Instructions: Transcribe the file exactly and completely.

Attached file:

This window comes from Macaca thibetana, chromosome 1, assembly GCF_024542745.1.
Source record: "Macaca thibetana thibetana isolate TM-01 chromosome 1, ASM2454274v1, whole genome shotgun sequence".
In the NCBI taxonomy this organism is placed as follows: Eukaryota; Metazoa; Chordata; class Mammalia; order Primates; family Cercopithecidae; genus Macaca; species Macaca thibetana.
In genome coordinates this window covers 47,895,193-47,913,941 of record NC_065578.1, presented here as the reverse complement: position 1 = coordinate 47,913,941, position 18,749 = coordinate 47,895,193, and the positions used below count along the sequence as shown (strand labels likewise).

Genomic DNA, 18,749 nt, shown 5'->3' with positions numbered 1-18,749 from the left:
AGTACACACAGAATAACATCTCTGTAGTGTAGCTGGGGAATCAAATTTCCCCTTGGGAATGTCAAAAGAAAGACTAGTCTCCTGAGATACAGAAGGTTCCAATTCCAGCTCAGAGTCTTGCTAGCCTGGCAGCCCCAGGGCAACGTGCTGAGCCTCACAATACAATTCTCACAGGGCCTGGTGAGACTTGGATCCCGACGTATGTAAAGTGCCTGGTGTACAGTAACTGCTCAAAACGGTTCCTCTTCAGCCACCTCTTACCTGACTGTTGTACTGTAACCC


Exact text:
This window comes from Macaca thibetana, chromosome 1, assembly GCF_024542745.1.
Source record: "Macaca thibetana thibetana isolate TM-01 chromosome 1, ASM2454274v1, whole genome shotgun sequence".
In the NCBI taxonomy this organism is placed as follows: Eukaryota; Metazoa; Chordata; class Mammalia; order Primates; family Cercopithecidae; genus Macaca; species Macaca thibetana.
In genome coordinates this window covers 47,895,193-47,913,941 of record NC_065578.1, presented here as the reverse complement: position 1 = coordinate 47,913,941, position 18,749 = coordinate 47,895,193, and the positions used below count along the sequence as shown (strand labels likewise).

Genomic DNA, 18,749 nt, shown 5'->3' with positions numbered 1-18,749 from the left:
AGTACACACAGAATAACATCTCTGTAGTGTAGCTGGGGAATCAAATTTCCCCTTGGGAATGTCAAAAGAAAGACTAGTCTCCTGAGATACAGAAGGTTCCAATTCCAGCTCAGAGTCTTGCTAGCCTGGCAGCCCCAGGGCAACGTGCTGAGCCTCACAATACAATTCTCACAGGGCCTGGTGAGACTTGGATCCCGACGTATGTAAAGTGCCTGGTGTACAGTAACTGCTCAAAACGGTTCCTCTTCAGCCACCTCTTACCTGACTGTTGTACTGTAACCC